content and order of the value won't be changing. Thus we use a type
that communicates that state of immutability.
Why a read-only attribute?
As with the use of tuple, making ``__definition_order__`` a read-only
attribute communicates the fact that the information it represents is
complete. Since it represents the state of a particular one-time event
(execution of the class definition body), allowing the value to be
replaced would reduce confidence that the attribute corresponds to the
original class body.
If a use case for a writable (or mutable) ``__definition_order__``
arises, the restriction may be loosened later. Presently this seems
unlikely and furthermore it is usually best to go immutable-by-default.
Note that ``__definition_order__`` is centered on the class definition
body. The use cases for dealing with the class namespace (``__dict__``)
post-definition are a separate matter. ``__definition_order__`` would
be a significantly misleading name for a supporting feature.
See [nick_concern_] for more discussion.
Why ignore "dunder" names?
Names starting and ending with "__" are reserved for use by the
interpreter. In practice they should not be relevant to the users of
``__definition_order__``. Instead, for early everyone they would only
be clutter, causing the same extra work for everyone.
Why is __definition_order__ even necessary?
Since the definition order is not preserved in ``__dict__``, it would be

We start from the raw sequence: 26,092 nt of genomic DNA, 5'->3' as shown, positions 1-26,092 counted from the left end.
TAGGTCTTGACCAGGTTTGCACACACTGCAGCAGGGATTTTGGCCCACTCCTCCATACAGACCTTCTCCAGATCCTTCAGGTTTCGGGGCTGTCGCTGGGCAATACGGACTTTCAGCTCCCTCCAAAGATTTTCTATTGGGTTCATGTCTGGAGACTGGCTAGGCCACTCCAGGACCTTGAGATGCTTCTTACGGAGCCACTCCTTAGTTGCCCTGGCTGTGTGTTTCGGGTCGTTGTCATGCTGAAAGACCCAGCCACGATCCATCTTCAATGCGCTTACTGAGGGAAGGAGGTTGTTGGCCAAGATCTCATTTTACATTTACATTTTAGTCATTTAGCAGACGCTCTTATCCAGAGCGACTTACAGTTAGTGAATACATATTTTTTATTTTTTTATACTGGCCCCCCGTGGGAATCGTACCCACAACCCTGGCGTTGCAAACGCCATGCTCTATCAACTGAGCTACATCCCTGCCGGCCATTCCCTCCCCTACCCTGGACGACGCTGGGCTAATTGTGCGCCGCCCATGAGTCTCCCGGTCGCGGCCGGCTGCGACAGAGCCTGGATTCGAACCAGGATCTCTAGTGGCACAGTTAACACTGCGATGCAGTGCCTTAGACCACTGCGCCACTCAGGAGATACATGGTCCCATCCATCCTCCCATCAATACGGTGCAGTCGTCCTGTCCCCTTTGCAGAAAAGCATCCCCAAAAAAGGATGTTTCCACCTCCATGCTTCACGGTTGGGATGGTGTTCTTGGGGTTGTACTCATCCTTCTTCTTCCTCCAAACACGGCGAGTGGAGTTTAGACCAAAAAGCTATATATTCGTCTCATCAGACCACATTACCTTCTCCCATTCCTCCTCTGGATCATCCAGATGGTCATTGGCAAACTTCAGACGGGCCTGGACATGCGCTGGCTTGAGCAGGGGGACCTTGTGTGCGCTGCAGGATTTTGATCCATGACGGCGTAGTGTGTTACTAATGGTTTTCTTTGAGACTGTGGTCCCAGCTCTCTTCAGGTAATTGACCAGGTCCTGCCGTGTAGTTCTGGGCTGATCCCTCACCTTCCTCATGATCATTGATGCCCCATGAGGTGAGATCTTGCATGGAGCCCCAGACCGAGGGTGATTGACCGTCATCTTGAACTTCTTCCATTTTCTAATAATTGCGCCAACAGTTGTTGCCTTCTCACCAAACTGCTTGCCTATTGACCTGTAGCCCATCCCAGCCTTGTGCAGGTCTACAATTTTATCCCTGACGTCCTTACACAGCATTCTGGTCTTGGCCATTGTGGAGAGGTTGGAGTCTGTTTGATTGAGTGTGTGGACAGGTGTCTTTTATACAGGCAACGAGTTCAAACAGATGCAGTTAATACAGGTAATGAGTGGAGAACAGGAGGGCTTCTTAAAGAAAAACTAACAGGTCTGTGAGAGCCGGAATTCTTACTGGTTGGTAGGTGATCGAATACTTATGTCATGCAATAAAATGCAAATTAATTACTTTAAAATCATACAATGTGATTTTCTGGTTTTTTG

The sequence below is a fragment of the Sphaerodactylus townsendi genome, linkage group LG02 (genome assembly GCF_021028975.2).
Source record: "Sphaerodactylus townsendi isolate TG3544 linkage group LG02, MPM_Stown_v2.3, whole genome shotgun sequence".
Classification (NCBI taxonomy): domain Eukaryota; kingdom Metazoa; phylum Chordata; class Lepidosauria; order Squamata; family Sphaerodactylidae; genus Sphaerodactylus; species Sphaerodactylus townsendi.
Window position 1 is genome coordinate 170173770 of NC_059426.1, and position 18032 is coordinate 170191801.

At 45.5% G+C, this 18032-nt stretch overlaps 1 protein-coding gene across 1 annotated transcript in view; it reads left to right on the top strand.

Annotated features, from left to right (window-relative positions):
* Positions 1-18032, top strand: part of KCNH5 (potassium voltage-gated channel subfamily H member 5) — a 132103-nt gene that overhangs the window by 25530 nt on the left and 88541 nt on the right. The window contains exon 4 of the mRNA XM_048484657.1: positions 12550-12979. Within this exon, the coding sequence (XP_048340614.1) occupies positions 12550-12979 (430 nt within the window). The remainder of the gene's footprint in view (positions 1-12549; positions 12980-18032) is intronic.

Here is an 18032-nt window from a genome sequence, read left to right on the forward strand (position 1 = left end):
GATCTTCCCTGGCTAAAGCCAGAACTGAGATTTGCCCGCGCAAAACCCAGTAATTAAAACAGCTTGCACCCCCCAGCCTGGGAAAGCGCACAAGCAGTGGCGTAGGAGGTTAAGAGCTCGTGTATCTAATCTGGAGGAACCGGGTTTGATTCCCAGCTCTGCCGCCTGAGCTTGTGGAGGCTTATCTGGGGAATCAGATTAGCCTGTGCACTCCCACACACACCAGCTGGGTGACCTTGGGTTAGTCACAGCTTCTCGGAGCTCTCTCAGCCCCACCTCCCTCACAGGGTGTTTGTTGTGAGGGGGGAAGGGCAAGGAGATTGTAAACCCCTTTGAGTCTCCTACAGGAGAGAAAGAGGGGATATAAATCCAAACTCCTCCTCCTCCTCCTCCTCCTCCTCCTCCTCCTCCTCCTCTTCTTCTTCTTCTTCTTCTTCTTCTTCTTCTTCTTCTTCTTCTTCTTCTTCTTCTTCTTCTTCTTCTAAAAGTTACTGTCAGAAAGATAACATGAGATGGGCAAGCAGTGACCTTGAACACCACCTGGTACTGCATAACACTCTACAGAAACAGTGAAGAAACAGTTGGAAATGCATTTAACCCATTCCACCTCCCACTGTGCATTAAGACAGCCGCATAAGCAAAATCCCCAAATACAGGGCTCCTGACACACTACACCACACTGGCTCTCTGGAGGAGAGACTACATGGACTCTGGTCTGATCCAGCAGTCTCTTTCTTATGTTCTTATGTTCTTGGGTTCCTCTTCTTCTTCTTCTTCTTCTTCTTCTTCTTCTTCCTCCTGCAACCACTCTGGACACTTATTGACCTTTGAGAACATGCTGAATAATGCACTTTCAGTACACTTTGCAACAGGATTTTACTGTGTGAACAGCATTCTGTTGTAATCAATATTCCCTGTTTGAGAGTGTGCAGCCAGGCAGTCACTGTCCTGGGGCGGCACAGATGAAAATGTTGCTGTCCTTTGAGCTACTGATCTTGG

lost once class definition execution completes. Classes *could*
explicitly set the attribute as the last thing in the body. However,
then independent decorators could only make use of classes that had done
so. Instead, ``__definition_order__`` preserves this one bit of info
from the class body so that it is universally available.
This PEP does not break backward compatibility, except in the case that
someone relies *strictly* on ``dict`` as the class definition namespace.
This shouldn't be a problem.
In addition to the class syntax, the following expose the new behavior:
Other Python Implementations
Pending feedback, the impact on Python implementations is expected to
be minimal. If a Python implementation cannot support switching to
`OrderedDict``-by-default then it can always set ``__definition_order__``
The implementation is found in the tracker. [impl_]
type.__dict__ as OrderedDict
Instead of storing the definition order in ``__definition_order__``,
the now-ordered definition namespace could be copied into a new
``OrderedDict``. This would mostly provide the same semantics.
However, using ``OrderedDict`` for ``type,__dict__`` would obscure the
relationship with the definition namespace, making it less useful.
Additionally, doing this would require significant changes to the
semantics of the concrete ``dict`` C-API.
A "namespace" Keyword Arg for Class Definition
PEP 422 introduced a new "namespace" keyword arg to class definitions
that effectively replaces the need to ``__prepare__()``. [pep422_]
However, the proposal was withdrawn in favor of the simpler PEP 487.
.. [impl] issue #24254
.. [nick_concern] Nick's concerns about mutability
.. [pep422] PEP 422
.. [pep487] PEP 487
.. [orig] original discussion
.. [followup1] follow-up 1
.. [followup2] follow-up 2